Recommended Weekend Reading from PeerStreet
Happy Friday! As we close out another week, we wanted to highlight a recent report published by The Washington Post that’s worth adding to your weekend reading. The reporters conducted an analysis of how U.S. housing values have changed since 2004 across 19,000 zip codes. The article’s title, “America’s Great Housing Divide. Are you a winner or a loser?”, is a good indication of their findings — while, at its surface, the housing recovery has positively impacted the economy, it has also led to a wider disparity between the “haves” and the “have-nots,” making it feel unfinished.
At PeerStreet, we use big data as part of our loan underwriting process and believe that it brings efficiency to the process and also illuminates key information about each loan. We access historical submarket and more granular zip code data that helps us analyze the health of target markets and identify key inflection points over time. So, when we saw this report from The Post, and the analysis of thousands of zip codes, it was clearly hard for us to miss.
Not only is there a lot of good data presented in this piece, but it is also not a dry or overwhelmingly dense presentation of the results. The reporters present the information in an interactive way, providing anecdotes that make you take a step back and think about how far we have come since the Great Recession, and also how much work can still be done to improve lagging communities. One of the illuminating stories from the piece is a tale of two cities, comparing the booming San Francisco/Bay Area to its neighbor left behind in the Central Valley, Stockton. The contrast between the cities’ performance overtime is striking.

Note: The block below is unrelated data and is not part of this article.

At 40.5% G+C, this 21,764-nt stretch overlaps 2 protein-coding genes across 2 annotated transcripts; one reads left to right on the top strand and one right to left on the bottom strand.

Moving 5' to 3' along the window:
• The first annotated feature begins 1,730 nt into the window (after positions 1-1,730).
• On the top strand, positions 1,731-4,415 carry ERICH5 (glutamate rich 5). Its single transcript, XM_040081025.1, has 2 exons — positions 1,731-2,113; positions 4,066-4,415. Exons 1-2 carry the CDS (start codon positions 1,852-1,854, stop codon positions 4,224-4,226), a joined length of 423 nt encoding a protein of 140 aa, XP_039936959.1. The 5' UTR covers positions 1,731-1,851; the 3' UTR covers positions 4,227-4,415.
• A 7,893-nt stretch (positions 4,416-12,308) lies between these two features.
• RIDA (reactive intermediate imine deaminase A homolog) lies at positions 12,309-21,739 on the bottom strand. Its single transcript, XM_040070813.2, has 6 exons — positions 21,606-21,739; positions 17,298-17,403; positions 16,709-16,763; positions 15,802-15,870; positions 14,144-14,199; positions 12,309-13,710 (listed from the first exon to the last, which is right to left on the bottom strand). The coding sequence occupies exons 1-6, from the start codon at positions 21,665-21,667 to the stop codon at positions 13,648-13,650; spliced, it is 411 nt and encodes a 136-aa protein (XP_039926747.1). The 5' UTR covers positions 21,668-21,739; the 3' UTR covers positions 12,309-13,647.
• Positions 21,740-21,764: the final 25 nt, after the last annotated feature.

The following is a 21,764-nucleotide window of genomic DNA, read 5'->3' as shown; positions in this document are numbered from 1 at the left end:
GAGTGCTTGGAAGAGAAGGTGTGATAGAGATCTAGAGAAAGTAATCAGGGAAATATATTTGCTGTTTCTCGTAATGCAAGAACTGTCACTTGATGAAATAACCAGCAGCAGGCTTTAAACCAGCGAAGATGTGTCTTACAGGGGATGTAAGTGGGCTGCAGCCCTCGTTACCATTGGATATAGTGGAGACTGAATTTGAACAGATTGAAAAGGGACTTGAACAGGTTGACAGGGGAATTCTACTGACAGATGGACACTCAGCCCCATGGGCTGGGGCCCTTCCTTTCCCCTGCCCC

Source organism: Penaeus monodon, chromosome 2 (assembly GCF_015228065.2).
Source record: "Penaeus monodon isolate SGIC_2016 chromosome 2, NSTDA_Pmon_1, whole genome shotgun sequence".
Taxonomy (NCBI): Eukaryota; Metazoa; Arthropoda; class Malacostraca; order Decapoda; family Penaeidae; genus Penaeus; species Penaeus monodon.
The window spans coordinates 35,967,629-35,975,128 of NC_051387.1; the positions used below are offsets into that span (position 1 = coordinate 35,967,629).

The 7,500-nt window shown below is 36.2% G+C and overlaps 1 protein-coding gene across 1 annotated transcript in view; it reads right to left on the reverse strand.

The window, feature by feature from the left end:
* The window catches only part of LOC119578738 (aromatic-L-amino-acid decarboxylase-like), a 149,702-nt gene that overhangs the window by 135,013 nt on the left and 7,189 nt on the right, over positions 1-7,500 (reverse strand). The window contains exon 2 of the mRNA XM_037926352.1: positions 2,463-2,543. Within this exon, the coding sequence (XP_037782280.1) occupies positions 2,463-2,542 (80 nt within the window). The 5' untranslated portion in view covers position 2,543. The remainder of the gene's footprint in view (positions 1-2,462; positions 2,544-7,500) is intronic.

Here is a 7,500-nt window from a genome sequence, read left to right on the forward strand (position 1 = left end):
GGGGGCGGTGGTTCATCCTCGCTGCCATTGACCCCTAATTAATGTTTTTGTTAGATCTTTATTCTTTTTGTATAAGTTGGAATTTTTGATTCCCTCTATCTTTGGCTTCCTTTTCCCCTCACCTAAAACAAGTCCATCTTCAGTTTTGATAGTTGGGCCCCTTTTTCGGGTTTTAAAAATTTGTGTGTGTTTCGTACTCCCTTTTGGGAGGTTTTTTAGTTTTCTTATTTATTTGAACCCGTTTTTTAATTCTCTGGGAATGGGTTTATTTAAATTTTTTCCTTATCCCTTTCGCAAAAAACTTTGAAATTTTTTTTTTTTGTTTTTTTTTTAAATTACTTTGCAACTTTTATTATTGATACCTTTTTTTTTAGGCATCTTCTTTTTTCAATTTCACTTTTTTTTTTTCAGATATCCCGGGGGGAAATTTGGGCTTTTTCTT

Whether you believe an uneven housing recovery is to blame for rising economic inequality or you lean on the notion that there were markets artificially propped up pre-2008 that are now more grounded or you have a completely different view on the state of the economy, The Post presents a very interesting way to think about the housing market today.
Here are a couple stats to highlight from the report:
- On average, single-family homes in the U.S. are worth about 14% more than in 2004.
- Homes in the most expensive neighborhoods across the country have increased in value, on average, by 21% since 2004.
- In Washington, DC (zip code 20002), home values are up 91% since 2004.
- In Stockton, CA (zip code 95202), home values have decreased 40% since 2004.
- In Manhattan Beach (PeerStreet’s HQ), home values are up 54% since 2004.
We recommend checking out the full article. You’ll also be able to type in your zip code and see how well (or poorly) your neighborhood has fared over the past 10+ years. There will also be more stories added to the report next week discussing Atlanta, Washington DC and Charlotte. Stay tuned.